Drew Peterson Sentenced: Chicago Tribune: "Moments after he screamed in court, 'I did not kill Kathleen,' Drew Peterson was sentenced to 38 years in prison for the 2004 murder of his third wife Kathleen Savio. Peterson had faced as much as 60 years, but Judge Edward Burmila said he gave Peterson some consideration for his years as a police officer and his service in the military. The sentence was handed down after Peterson, who did not testify at this trial, made an emotional appeal to the judge, at times appearing to choke up."
Storm Blankets Midwest With Snow: Associated Press: "Blinding snow, at times accompanied by thunder and lightning, bombarded much of the nation's midsection Thursday, causing whiteout conditions, shutting down large swaths of interstate highways and forcing schools, businesses and even state legislatures to close. Kansas was the epicenter of the winter storm, with parts of the state buried under 14 inches of powdery snow, but winter storm warnings stretched from eastern Colorado through Illinois. Freezing rain and sleet were forecast for southern Missouri, southern Illinois and Arkansas. St. Louis received all of the above—a treacherous mix of snow, sleet and freezing rain."
Hagel's Confirmation, Slowly, Picks Up Steam: Reuters: "Chuck Hagel's path to confirmation as President Barack Obama's new secretary of defense became more secure on Thursday when Republican Senator Richard Shelby said he would support the nomination. Shelby joined almost every other Republican senator a week ago in delaying a vote on confirming Hagel in order to allow colleagues more time to examine Hagel's record, said spokesman Jonathan Graffeo. Fifteen other Republican senators signed a letter to Obama on Thursday asking that he withdraw Hagel's nomination, saying they respect the military service of the decorated Vietnam War veteran, but he lacks the bipartisan support and confidence to serve effectively. The White House said it still supports Hagel and expects he will be confirmed. Senate Democrats expect a vote on his confirmation next week, after Congress returns from a recess, and that Hagel will win the majority support he needs to become the chief civilian at the Pentagon."
Curiosity May Soon Have Company: Wall Street Journal: "India plans to launch a satellite in October that will orbit Mars and collect data on the red planet, a spokesman for the Indian Space Research Organization said Thursday. The mission will cost about 4.5 billion rupees ($82 million), ISRO spokesman Deviprasad Karnik said. ... The program follows a 2008 unmanned mission to the moon. India says its space program, which also includes a plan to send manned moon missions, helps its scientists develop technology that can be used in other sectors. India's space program began in the 1970s, and the country launched its first satellite in 1983. The government had budgeted $1.2 billion for the program in the fiscal year that ends next month."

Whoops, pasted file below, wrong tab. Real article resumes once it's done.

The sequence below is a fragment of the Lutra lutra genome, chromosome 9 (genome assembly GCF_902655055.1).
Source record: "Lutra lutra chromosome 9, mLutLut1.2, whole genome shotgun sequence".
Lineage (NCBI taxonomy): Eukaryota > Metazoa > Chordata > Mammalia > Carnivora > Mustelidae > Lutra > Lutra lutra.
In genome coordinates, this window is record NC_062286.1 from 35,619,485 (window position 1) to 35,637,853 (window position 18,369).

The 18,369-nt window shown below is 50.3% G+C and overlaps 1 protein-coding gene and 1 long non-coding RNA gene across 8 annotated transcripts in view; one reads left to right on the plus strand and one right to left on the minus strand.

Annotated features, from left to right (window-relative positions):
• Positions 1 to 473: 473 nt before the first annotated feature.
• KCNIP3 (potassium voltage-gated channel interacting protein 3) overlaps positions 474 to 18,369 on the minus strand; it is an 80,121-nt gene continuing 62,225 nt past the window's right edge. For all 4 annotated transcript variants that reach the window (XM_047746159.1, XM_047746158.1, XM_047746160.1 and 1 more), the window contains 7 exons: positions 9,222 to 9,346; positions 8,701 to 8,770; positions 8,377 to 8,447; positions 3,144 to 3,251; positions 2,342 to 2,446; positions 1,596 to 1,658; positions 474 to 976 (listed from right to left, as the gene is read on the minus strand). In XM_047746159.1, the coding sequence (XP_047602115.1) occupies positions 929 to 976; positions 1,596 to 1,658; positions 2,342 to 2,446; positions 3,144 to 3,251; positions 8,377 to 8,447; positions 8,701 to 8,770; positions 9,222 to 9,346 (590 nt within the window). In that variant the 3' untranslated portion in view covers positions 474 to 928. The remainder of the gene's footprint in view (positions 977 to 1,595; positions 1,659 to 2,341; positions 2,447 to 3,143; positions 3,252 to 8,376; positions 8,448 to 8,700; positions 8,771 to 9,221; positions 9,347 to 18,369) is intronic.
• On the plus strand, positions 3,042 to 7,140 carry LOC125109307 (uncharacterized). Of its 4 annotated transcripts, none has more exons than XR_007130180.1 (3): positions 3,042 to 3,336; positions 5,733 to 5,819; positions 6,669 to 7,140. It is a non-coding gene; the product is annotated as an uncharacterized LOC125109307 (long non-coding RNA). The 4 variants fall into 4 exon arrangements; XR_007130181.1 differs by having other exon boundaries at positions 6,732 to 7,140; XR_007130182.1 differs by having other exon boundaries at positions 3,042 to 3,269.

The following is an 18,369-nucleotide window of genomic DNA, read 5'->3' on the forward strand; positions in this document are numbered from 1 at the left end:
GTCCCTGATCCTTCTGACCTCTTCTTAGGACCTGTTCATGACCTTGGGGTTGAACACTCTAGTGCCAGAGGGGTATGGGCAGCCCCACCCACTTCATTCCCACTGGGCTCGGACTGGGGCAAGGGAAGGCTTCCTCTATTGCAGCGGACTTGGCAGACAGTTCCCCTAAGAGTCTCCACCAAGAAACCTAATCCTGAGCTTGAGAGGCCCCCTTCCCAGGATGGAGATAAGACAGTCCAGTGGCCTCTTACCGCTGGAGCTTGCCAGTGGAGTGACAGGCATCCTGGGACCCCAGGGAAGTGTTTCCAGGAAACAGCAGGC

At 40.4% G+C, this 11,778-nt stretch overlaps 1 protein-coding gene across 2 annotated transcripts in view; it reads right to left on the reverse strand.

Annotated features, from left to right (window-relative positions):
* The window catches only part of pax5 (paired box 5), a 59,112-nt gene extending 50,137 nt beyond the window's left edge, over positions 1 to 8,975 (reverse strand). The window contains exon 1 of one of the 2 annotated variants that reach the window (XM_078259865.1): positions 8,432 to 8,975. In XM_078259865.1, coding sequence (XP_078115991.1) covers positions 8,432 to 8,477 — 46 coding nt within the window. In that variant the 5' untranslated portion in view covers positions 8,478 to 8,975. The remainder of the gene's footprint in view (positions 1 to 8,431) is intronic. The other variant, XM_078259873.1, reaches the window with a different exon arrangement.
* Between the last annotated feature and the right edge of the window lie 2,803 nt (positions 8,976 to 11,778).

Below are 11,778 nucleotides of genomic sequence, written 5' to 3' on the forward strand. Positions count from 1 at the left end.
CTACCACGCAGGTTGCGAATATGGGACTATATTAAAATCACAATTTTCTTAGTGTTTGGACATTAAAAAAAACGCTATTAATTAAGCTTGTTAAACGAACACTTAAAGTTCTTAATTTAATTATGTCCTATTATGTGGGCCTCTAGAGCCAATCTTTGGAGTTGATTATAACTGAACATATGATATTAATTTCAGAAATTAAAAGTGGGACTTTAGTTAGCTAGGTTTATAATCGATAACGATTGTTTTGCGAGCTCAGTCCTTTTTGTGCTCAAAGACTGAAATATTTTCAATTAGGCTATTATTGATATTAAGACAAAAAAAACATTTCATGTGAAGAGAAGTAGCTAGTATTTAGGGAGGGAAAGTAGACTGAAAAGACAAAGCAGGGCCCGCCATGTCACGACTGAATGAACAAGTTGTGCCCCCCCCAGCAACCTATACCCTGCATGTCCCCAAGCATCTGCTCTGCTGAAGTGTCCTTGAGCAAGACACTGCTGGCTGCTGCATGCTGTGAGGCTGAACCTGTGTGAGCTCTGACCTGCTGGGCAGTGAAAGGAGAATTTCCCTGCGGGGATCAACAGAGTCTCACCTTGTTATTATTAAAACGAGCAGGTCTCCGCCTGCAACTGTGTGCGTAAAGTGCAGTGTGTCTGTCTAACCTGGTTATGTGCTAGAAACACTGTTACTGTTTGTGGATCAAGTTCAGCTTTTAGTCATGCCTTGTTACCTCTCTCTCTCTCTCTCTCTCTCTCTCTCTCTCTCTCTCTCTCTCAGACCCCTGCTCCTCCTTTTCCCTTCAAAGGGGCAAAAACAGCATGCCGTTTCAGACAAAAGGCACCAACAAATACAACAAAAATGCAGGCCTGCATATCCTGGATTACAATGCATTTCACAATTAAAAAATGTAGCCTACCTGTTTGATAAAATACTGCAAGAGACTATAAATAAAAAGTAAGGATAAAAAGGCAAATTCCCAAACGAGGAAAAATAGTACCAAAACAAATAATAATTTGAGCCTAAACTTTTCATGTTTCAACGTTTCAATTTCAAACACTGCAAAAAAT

Syria Is Still a Mess: Washington Post: "A car bomb that detonated at a checkpoint near Baath party headquarters in Damascus set off a huge explosion Thursday, killing dozens and and wounding more than 200, opposition groups said. 'Most of the casualties appear to be civilians,' said the director of the Britain-based Syrian Observatory for Human Rights, a watchdog group that monitors the violence. ... The official Syrian Arab News Agency reported a bomb attack in the Mazraa neighborhood of the capital, the neighborhood where the Baath headquarters are located, without mentioning its proximity to the Baath offices."
The Scooter Store Raid: San Antonio Express-News: "Executing a search warrant, federal agents Wednesday swarmed the New Braunfels headquarters of The Scooter Store, one of the nation's largest suppliers of power wheelchairs and scooters. Authorities wouldn't comment on the reason for the raid, but a source familiar with the investigation said officials were looking for details of how The Scooter Store bills for its equipment. The Scooter Store recently has drawn scrutiny for receiving millions in Medicare overpayments from 2009 to 2011."
More Quick Hits From Slate—
Bad Astronomy: All That Plasma Will Be Lost in Time, Like Tears in Rain
See you back here tomorrow. Until then, tell your friends to subscribe, or simply forward the newsletter on and let them make up their own minds.